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Data interpretation in forensic sediment and soil geochemistry

Morgan, RM; Bull, PA; (2006) Data interpretation in forensic sediment and soil geochemistry. Environmental Forensics , 7 (4) pp. 325-334. 10.1080/15275920600996248. Green open access

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Abstract

Automated geochemical techniques enable reproducible elemental assays of small quantity samples and have been used in recent years in many forensic criminal investigations in England and Wales. Two case studies are presented that highlight the problems of testing the presence of pre-, syn-, or post-crime event sample mixing. The number of elements or compounds analyzed can have a bearing on statistical discriminant techniques that may provide false-positive or false-negative associations or exclusions. Chemical analyses of soils and sediments using both atomic absorption spectrometry and Dionex (DX500 Sunnyvale, CA, USA), and inductively coupled plasma mass spectrometry enabled the identification and classification of discrete groups by hierarchical cluster analysis and canonical discriminant function analysis. These groupings, however, prove fragile to small variations within samples of even the most common minerals. Copyright © Taylor & Francis Group, LLC.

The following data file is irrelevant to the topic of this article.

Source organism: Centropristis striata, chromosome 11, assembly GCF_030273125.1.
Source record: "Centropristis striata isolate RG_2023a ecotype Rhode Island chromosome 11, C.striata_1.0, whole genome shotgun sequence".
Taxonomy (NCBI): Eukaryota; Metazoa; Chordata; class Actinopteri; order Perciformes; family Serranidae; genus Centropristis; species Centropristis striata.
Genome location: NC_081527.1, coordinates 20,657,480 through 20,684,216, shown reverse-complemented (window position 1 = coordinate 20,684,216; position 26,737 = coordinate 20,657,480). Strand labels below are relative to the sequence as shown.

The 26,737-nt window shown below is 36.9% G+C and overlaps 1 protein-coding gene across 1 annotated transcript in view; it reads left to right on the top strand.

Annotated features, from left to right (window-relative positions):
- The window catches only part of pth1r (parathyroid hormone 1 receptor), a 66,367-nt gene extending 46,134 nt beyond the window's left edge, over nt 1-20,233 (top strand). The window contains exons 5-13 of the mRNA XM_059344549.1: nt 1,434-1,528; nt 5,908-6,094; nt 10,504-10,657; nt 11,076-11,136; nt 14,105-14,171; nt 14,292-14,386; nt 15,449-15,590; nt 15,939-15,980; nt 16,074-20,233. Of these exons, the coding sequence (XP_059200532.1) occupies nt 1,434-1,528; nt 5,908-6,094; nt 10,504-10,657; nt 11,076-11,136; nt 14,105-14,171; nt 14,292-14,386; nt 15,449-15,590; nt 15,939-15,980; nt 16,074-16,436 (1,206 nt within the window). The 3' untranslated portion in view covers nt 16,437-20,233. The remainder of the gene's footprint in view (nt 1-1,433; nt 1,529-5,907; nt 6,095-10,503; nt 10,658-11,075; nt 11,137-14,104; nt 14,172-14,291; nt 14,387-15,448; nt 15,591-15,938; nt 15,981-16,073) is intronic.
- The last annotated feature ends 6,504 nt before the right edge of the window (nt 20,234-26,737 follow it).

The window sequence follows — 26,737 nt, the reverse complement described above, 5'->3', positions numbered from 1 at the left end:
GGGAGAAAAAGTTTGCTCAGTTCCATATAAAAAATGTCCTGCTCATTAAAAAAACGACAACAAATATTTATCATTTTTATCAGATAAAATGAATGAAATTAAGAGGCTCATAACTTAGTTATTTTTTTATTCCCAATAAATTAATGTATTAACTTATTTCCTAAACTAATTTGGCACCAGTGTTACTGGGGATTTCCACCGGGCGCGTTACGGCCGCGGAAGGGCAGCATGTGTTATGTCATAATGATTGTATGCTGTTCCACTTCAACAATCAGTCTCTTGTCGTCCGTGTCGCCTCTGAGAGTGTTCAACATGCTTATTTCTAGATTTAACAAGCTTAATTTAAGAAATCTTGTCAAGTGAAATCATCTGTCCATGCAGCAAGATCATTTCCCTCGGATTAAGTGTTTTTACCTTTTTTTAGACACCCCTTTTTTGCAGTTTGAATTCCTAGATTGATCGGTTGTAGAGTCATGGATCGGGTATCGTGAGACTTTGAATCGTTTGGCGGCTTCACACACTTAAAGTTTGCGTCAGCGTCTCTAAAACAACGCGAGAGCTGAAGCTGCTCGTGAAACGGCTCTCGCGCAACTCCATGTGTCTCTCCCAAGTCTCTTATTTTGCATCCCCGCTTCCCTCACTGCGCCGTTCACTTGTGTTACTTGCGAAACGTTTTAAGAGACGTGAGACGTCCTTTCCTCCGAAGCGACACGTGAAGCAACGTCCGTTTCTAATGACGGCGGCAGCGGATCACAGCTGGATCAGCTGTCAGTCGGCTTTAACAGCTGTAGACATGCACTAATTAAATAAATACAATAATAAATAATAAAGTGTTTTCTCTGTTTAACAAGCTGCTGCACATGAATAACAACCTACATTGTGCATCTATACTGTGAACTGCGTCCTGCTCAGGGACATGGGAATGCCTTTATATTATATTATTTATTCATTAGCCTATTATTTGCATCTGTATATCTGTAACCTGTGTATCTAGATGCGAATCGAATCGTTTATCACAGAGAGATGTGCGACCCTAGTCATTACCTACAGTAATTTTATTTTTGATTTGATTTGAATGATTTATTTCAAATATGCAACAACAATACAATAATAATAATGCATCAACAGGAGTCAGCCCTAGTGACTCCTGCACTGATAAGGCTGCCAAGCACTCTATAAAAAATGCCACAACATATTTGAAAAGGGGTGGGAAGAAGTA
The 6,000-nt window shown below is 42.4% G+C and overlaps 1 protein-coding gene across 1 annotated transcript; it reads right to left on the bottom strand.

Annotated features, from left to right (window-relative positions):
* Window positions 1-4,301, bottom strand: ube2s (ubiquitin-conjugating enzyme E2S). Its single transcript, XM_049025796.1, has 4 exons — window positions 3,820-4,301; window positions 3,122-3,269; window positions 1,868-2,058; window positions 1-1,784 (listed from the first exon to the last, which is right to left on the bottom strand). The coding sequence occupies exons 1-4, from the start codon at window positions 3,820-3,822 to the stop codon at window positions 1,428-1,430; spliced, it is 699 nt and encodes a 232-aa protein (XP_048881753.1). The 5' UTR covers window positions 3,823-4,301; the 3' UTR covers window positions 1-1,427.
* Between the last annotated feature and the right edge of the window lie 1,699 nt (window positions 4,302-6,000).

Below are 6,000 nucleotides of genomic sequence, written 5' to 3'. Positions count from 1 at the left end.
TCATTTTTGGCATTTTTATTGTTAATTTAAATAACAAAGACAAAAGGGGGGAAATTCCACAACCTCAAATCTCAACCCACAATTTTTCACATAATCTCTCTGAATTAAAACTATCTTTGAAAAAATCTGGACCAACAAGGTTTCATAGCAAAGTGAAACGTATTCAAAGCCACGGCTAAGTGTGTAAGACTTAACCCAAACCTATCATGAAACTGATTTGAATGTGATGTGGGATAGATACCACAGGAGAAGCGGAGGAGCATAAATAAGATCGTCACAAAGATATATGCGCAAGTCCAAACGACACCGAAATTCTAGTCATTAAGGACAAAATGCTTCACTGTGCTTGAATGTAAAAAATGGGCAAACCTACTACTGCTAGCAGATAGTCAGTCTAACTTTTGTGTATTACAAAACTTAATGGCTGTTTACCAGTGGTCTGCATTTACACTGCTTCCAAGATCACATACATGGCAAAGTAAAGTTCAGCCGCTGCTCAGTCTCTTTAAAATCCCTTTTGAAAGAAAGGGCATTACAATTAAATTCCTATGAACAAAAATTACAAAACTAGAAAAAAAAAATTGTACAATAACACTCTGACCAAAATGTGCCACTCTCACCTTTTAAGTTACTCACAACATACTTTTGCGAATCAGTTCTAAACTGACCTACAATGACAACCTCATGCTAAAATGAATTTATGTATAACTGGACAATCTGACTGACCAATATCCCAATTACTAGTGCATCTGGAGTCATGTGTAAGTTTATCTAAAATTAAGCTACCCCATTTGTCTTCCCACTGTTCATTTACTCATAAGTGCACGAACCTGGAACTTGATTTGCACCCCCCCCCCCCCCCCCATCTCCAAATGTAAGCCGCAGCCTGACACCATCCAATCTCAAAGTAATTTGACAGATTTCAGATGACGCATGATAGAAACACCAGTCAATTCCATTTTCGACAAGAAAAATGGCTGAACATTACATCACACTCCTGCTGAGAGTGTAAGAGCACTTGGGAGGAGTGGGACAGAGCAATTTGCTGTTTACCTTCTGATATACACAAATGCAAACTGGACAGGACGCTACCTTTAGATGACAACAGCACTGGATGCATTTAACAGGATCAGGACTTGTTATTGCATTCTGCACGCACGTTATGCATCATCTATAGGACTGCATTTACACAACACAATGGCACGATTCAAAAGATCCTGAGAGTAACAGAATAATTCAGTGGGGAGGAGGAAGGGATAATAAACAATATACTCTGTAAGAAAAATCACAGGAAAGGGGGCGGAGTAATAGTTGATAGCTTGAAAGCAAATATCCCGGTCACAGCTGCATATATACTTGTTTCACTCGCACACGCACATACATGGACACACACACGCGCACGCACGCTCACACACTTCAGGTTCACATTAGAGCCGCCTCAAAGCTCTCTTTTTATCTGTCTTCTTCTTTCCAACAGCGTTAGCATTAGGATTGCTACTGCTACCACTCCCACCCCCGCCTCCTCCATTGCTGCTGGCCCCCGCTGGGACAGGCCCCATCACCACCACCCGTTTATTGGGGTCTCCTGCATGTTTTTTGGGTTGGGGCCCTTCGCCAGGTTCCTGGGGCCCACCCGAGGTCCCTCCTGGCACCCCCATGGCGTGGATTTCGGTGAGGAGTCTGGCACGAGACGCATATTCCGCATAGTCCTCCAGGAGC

Type: Article
Title: Data interpretation in forensic sediment and soil geochemistry
Open access status: An open access version is available from UCL Discovery
DOI: 10.1080/15275920600996248
UCL classification: UCL
UCL > Provost and Vice Provost Offices > UCL BEAMS
UCL > Provost and Vice Provost Offices > UCL BEAMS > Faculty of Engineering Science
UCL > Provost and Vice Provost Offices > UCL BEAMS > Faculty of Engineering Science > Dept of Security and Crime Science
URI: https://discovery.ucl.ac.uk/id/eprint/11322
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